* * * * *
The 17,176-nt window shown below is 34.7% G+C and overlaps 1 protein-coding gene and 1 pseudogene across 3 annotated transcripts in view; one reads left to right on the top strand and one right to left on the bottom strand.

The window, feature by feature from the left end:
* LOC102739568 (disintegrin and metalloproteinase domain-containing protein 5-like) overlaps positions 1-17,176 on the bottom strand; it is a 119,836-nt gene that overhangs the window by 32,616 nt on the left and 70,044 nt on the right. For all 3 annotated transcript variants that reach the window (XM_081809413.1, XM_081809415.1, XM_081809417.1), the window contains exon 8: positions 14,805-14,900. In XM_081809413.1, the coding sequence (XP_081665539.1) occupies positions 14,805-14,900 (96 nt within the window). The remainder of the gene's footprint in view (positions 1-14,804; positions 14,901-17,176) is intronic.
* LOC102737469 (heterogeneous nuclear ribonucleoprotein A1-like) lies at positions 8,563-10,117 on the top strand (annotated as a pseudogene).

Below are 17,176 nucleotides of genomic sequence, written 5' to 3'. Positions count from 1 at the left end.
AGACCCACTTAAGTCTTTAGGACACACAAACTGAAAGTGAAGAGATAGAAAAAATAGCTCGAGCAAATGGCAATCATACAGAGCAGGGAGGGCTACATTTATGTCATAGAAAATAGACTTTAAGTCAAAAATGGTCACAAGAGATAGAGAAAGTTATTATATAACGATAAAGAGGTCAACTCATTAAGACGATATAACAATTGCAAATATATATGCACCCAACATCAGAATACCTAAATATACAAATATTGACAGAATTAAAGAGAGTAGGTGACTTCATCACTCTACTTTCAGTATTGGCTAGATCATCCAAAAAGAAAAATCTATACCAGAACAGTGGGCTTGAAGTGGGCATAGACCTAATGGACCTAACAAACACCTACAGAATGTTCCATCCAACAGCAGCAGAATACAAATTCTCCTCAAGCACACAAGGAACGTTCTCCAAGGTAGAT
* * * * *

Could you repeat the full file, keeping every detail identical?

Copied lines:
The 17,176-nt window shown below is 34.7% G+C and overlaps 1 protein-coding gene and 1 pseudogene across 3 annotated transcripts in view; one reads left to right on the top strand and one right to left on the bottom strand.

The window, feature by feature from the left end:
* LOC102739568 (disintegrin and metalloproteinase domain-containing protein 5-like) overlaps positions 1-17,176 on the bottom strand; it is a 119,836-nt gene that overhangs the window by 32,616 nt on the left and 70,044 nt on the right. For all 3 annotated transcript variants that reach the window (XM_081809413.1, XM_081809415.1, XM_081809417.1), the window contains exon 8: positions 14,805-14,900. In XM_081809413.1, the coding sequence (XP_081665539.1) occupies positions 14,805-14,900 (96 nt within the window). The remainder of the gene's footprint in view (positions 1-14,804; positions 14,901-17,176) is intronic.
* LOC102737469 (heterogeneous nuclear ribonucleoprotein A1-like) lies at positions 8,563-10,117 on the top strand (annotated as a pseudogene).

Below are 17,176 nucleotides of genomic sequence, written 5' to 3'. Positions count from 1 at the left end.
AGACCCACTTAAGTCTTTAGGACACACAAACTGAAAGTGAAGAGATAGAAAAAATAGCTCGAGCAAATGGCAATCATACAGAGCAGGGAGGGCTACATTTATGTCATAGAAAATAGACTTTAAGTCAAAAATGGTCACAAGAGATAGAGAAAGTTATTATATAACGATAAAGAGGTCAACTCATTAAGACGATATAACAATTGCAAATATATATGCACCCAACATCAGAATACCTAAATATACAAATATTGACAGAATTAAAGAGAGTAGGTGACTTCATCACTCTACTTTCAGTATTGGCTAGATCATCCAAAAAGAAAAATCTATACCAGAACAGTGGGCTTGAAGTGGGCATAGACCTAATGGACCTAACAAACACCTACAGAATGTTCCATCCAACAGCAGCAGAATACAAATTCTCCTCAAGCACACAAGGAACGTTCTCCAAGGTAGAT